We can all look back to my recent Skyman rant to know that the suspicious lack of diverse superheroes in comic books really gets under my skin. So now, I’d like to take the time to exalt the amazing black superheroes who have been delivering powerful punches throughout the recent years.
5. Mari Jiwe Mccabe (Vixen)
Model-turned-awesome butt-kickin’ mistress of the wild! Once the sacred family totem (bestowed by Anansi the Spider to her great ancestor Tantu the warrior) reached her hands, she took command of it like magma takes command of the Earth. Mari uses her big, beautiful mind to connect with the Earth’s morphogenetic field (yes, the Earth has one of those?) and takes on the abilities of whatever part of the animal kingdom tickles her fancy. She can soar like a falcon, climb like a squirrel, run like a cheetah, and even focus her concentration on specific animals. She’s a BEAST (that’s right, Animal Man, go fly a kite). She’s a bit of a “tough guy” loner, but she fulfills the Tantu totem’s code of only being used to protect the innocent.
4. Anissa Pierce (Thunder)
HOLY. YES. THUNDER. This fantastic woman is the daughter of Black Lightning. Her strength and heroics are friggin’ LEGACY. But, of course, being a responsible parent and all, Jefferson Pierce told her no crime fighting until she was out of school, and boy, did Anissa jump all over that when she graduated from college. The cool thing about Thunder is that while her father has the power of lightning, she has the BOOM. Thunder has the ability to change her density. So, as she changes her mass without changing her size, she can reach a state of invulnerability that’s rivaled by Kyptonian genetics. But, again, the BOOM. Thunder’s signature move is stomping her feet and creating crazy immobilizing shock waves with her greatly increased density. All evil-doers quake before her!
3. Miles Morales (Ultimate Spider-Man)
Bitten by a radioactive spider more or less identical to the one that sank its fangs into Peter Parker, Miles Morales gained his arachnid powers while he was still in elementary school. Talk about precocious. But when Pete bit the dust, someone had to step into his shoes, and Miles was more than up for the challenge. His spidey-sense is vast; he can camouflage into his surroundings, scale buildings, and he has venom. A venom blast, to be exact. Not only does Miles overcome so much as a young boy struggling to come into his own, he faces enemies, tragedies, and his own fears (heights, for example; imagine being Spider-Man and being terrified of heights). He even knocks out alternate universe Peter Parker. That’s right. We had Spider-Man vs. Spider-Man, and Miles won. Kids these days = awesome.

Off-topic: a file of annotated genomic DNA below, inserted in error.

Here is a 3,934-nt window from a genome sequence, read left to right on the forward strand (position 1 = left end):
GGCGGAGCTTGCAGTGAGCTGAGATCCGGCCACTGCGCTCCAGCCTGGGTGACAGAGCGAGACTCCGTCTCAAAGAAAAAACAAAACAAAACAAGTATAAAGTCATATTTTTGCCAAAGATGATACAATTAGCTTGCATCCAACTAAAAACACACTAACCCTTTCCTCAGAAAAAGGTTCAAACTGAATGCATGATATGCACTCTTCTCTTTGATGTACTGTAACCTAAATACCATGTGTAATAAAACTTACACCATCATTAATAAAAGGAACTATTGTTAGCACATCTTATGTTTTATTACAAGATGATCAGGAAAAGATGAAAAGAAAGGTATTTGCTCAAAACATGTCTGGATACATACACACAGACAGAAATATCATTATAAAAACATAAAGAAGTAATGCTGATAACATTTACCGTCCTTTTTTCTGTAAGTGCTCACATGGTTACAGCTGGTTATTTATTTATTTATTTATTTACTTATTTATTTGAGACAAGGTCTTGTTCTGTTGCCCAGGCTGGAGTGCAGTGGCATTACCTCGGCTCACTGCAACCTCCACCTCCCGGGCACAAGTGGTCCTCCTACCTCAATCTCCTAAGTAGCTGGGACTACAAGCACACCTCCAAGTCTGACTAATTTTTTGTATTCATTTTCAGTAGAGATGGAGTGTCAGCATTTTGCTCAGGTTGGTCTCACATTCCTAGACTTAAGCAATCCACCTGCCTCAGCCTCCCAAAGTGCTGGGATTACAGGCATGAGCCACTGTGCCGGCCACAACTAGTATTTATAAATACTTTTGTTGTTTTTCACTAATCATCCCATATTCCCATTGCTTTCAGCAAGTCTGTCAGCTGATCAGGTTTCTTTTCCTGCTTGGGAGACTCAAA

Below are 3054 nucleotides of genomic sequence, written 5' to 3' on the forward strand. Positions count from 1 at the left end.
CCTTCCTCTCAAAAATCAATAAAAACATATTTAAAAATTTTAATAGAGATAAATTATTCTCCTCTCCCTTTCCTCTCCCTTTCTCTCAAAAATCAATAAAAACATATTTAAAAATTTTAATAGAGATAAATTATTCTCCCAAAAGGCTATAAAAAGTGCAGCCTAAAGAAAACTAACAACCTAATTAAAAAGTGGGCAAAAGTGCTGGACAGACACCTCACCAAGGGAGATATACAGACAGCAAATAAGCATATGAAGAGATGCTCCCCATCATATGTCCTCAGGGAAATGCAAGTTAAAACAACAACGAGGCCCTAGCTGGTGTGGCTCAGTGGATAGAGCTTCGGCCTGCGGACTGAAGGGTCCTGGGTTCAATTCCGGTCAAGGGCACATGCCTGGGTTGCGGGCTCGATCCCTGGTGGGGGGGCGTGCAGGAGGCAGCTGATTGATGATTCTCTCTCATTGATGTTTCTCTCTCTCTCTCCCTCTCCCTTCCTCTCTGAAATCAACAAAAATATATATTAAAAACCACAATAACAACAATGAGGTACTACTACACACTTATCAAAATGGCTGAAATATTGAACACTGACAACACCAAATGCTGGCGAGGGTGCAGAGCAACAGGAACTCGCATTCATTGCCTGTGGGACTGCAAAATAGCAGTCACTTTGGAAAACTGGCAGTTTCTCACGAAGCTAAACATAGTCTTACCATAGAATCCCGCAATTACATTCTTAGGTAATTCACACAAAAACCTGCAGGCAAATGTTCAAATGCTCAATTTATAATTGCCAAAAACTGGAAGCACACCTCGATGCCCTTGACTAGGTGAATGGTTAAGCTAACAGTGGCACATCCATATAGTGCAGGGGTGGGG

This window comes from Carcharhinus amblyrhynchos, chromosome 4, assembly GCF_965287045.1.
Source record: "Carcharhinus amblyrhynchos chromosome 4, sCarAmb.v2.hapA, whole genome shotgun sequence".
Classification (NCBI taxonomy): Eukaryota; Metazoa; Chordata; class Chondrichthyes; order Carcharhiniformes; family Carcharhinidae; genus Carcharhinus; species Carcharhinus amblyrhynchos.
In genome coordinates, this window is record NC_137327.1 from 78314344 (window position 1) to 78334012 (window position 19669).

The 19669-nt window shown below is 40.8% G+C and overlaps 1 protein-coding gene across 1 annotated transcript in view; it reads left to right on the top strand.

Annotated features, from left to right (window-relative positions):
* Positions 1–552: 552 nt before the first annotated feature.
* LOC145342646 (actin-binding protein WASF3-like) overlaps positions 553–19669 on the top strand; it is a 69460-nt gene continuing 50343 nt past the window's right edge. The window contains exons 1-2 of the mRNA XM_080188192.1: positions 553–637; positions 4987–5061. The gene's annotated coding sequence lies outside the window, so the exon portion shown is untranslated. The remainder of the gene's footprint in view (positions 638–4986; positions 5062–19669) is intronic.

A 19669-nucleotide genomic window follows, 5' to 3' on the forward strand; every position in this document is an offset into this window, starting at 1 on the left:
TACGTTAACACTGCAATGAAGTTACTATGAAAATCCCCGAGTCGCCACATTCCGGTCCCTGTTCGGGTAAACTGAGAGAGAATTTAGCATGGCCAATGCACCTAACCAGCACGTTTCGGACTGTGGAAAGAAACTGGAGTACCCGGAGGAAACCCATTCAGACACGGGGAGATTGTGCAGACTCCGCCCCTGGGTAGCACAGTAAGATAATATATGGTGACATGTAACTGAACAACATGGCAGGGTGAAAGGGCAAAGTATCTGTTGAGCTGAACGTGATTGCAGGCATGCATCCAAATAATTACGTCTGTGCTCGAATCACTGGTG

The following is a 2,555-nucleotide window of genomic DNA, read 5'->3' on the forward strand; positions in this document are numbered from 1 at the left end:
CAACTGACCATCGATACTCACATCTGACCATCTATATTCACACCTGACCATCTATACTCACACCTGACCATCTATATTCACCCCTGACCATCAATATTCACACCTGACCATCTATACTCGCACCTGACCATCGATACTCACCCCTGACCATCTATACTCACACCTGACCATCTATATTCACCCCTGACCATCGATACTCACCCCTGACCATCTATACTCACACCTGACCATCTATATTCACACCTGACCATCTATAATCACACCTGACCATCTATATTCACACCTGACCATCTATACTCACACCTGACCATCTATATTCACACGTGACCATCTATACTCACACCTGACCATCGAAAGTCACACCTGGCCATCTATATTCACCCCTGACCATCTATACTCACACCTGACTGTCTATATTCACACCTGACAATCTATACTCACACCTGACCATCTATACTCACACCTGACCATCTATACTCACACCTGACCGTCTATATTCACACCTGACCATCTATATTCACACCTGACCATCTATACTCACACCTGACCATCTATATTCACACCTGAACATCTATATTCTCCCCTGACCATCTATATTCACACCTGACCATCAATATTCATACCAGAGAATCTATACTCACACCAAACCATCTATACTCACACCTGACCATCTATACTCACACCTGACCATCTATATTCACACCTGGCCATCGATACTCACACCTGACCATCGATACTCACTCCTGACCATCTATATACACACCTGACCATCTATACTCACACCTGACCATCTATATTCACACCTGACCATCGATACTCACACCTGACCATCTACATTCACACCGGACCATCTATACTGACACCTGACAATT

2. Ororo Munroe (Storm)
I’ve spoken rapturous of Storm before, and I don’t want to bore you all by doing it again, but the woman deserves it. So, let’s review her incredible origin story that hardly ever gets spoken about:
Her mother was a decedent of a long line of African priestesses who married a photojournalist. After Storm was born, they moved to Cairo, Egypt, where her parents were killed shortly after when their house got bombed in the Arab-Israeli conflict. A terrified orphan, Ororo was trained as a thief by a gritty, Egyptian Fagin. Years later, Ororo went south and accepted a ride from a stranger who tried to rape her, and while she was defending herself, Ororo accidently took his life. In her pain, remorse, and fear, Ororo swore to never again take the life of another human being and nearly killed herself by walking across the Sahara desert. However, her elemental powers broke free and brought her the sweet, soothing rain. Once reaching her ancestral home in Kenya, a wise woman teaches Ororo to control her powers, and the surrounding tribes worship her as a GODDESS. How’s that for a freakin’ origin story? Afterward, Storm moves on to command the X-Men. In my opinion, we should all worship her as a goddess.
1. Virgil Ovid Hawkins (Static Shock)
Super heroooooo Static Shock! Virgil is, hands down, one of the all-time best superheroes ever. Caught up in gang violence after school, Virgil gets doused by an experimental mutagen that was mixed up in the tear gas of the police. As a result, he and everyone present became part of the “Big Bang,” i.e. genetically altered and given strange powers (bang babies, ya’ll). Virgil suddenly finds himself a super conductor of electro-magnetism, able to blast electromagnetic energy from his body, hold enemies off with static cling, use his electromagnetism to lift himself up on manholes, fly around the city, and drain power from any electrical source available. He’s fun, powerful, and quippy, but Virgil also addresses the reality of gangs, delves deep into racial tolerance, and even has an openly gay character as his best friend.
I love Static Shock for all of these reasons, but of course adore the fact that he’s a total nerd on top of everything else. He’s all about table top, pop culture, sci-fi, and comic books. He’s an earnest hero and a relatable one. He’ll put a shock into your system!